Chase Reaches Millennials via Sponsored Content in theSkimm

By Carolee Bennett

Take a look at these recent email subject lines from the curated daily newsletter theSkimm:

You probably think this song is about you

  • There’s something happening here
  • I want you to want me
  • Cheers (Skimm’d over a pint of butterbeer)
  • Here I go again on my own

Each of those subject lines represents an edition of theSkimm that included advertising from Chase.

If they sound different from the subject lines you’re used to – “Special invitation!” or “Your Wednesday Briefing” – that’s quite on purpose. TechCrunch describes theSkimm as having “irreverent editorial wit.” An article published by the American Marketing Association (AMA) says the newsletter “summarizes the day’s most significant events in a breezy, casual tone” and notes its “distinct style of storytelling [has garnered] a devoted following.”

There’s something happening here: Why Chase chooses theSkimm

That following is exactly what makes theSkimm an attractive promotional vehicle for national brands like Chase, Odwalla, HBO and Buick. How attractive? Consider this:

  • Forbes calls theSkimm “Oprah’s Favorite Email Newsletter.”
  • AdWeek says theSkimm has seen “major growth, boasting a total audience of 5 million across all its offerings.”
  • Celebrity readers like Shonda Rhimes, Sarah Jessica Parker, Lena Dunham and Trevor Noah profess their love for theSkimm via social media:

Happy birthday to @theskimm. One of the best things young people can do to their inbox.

— Trevor Noah (@Trevornoah) July 21, 2016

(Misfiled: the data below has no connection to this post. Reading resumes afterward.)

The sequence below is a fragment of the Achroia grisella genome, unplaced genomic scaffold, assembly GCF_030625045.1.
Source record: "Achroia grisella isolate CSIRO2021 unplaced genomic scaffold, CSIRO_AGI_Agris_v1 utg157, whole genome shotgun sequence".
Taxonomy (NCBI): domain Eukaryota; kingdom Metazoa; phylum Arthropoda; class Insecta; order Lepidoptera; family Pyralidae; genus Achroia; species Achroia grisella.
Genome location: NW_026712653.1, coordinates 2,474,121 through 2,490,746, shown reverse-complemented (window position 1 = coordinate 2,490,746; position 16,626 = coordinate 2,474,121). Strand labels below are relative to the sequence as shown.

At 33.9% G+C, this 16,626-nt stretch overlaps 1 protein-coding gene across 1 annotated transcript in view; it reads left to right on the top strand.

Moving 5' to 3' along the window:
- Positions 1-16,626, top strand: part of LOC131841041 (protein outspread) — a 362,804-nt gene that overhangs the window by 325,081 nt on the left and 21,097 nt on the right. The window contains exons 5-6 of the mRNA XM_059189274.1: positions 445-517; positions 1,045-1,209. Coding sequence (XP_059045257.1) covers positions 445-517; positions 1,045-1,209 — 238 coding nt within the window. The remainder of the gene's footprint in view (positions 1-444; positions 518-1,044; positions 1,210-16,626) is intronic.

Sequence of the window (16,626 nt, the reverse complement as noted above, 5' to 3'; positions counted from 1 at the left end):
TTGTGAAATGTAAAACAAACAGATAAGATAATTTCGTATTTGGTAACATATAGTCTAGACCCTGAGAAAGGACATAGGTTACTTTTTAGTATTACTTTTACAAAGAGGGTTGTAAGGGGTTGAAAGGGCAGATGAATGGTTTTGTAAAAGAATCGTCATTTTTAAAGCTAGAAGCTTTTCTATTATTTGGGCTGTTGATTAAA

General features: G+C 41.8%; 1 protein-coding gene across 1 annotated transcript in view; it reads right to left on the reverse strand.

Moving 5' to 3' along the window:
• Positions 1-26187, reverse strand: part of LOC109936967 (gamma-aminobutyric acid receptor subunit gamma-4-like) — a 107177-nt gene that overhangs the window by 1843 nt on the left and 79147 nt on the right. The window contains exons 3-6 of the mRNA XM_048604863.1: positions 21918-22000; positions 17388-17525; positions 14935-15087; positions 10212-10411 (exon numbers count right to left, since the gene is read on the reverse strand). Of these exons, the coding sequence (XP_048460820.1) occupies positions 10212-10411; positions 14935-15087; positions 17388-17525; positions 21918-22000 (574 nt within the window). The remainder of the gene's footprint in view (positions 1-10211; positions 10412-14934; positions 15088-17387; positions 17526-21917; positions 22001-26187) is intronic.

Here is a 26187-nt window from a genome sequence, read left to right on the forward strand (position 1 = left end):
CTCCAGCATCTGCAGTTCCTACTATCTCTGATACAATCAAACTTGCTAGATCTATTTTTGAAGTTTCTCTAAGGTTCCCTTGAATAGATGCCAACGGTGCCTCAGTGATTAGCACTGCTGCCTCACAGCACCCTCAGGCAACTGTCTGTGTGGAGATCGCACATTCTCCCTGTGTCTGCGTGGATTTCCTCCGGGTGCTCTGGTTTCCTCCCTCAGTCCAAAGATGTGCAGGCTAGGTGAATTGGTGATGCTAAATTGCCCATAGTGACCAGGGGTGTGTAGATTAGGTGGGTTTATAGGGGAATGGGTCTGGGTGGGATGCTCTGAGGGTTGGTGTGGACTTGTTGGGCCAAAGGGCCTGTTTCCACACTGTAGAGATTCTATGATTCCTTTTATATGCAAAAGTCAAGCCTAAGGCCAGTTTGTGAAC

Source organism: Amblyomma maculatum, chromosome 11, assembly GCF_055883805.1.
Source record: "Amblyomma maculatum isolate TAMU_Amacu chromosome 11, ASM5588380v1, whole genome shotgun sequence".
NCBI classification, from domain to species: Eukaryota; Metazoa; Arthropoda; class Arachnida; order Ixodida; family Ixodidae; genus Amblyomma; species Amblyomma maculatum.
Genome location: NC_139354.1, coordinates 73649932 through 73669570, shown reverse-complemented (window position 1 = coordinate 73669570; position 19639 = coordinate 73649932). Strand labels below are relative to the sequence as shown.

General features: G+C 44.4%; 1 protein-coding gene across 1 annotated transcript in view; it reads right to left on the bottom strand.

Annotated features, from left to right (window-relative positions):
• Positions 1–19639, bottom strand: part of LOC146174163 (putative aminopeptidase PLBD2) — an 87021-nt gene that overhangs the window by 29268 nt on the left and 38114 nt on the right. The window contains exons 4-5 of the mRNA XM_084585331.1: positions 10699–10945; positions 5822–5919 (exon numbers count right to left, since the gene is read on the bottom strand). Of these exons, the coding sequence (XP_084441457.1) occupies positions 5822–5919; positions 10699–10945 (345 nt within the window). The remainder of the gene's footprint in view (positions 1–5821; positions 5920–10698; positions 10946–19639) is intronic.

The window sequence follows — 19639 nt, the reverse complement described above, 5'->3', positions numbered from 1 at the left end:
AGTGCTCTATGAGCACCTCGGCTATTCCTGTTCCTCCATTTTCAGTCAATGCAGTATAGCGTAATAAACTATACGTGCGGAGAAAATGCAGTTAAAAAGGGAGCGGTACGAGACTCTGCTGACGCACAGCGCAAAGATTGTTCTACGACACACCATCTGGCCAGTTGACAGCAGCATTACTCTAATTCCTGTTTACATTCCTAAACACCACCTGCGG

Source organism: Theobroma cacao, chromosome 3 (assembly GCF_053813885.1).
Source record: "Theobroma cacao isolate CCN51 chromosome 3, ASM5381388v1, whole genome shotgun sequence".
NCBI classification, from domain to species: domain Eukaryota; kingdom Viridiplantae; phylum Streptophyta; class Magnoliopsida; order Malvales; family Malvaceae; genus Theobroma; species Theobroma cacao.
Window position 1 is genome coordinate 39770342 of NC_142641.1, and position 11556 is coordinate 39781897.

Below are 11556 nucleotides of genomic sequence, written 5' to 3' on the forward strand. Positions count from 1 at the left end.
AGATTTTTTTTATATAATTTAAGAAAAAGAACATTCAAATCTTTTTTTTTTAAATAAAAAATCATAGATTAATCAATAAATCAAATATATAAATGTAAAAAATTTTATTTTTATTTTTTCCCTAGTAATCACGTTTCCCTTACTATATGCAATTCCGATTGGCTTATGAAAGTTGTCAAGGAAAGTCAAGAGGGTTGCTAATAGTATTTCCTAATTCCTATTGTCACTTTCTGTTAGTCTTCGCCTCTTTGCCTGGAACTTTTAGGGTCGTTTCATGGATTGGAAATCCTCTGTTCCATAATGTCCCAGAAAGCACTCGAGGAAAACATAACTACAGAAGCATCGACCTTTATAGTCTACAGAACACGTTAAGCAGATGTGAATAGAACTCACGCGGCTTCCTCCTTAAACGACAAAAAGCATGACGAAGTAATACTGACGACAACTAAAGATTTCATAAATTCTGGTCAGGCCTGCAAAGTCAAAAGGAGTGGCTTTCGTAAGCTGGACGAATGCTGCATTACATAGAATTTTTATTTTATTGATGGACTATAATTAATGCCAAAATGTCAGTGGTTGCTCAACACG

But really, it isn’t theSkimm’s celebrity or its audience size that makes brands pay attention. The true superstar of theSkimm readership is its high concentration of Millennials, specifically young, professional women. As reported by Bloomberg Businessweek, “Today, theSkimm’s audience may be modest compared with that of BuzzFeed, which attracts more than 200 million visitors a month, but it represents a coveted demographic. Eighty percent of its readers are women, most from 22 to 34.”

As if a professional and female and Millennial audience wasn’t convincing enough for advertisers, theSkimm audience is also eager to consume the newsletter’s content, boasting email open rates from 35% (reported by Bloomberg) to “an enviable 40%” (reported by Forbes). According to MailChimp, more typical email open rates are 17.8% (marketing and advertising) and 22.1% (media and publishing).

I want you to want me: Sponsored content that works

If the Chase email banner pictured above was the only piece of its sponsorship of theSkimm, there really would be no story beyond the financial brand finding a vehicle to target a coveted demographic. But the real story here is about content marketing. Specifically: native advertising. More specifically: native advertising done right.

First, here’s how theSkimm does its part: the sponsored content it brings into the fold keeps with the authentic voice and intent of the newsletter. As Forbes says, although theSkimm has been “monetizing its freebie news briefing with advertising for some time, [the] integration has been slick and keenly targeted.” AMA says theSkimm allows “display native sponsorship from brands it believes are highly relevant to its audience.” And Tech Crunch says theSkimm has “figured out how to monetize in a way they say makes sense to a Go to the full article.

Source:: Business2Community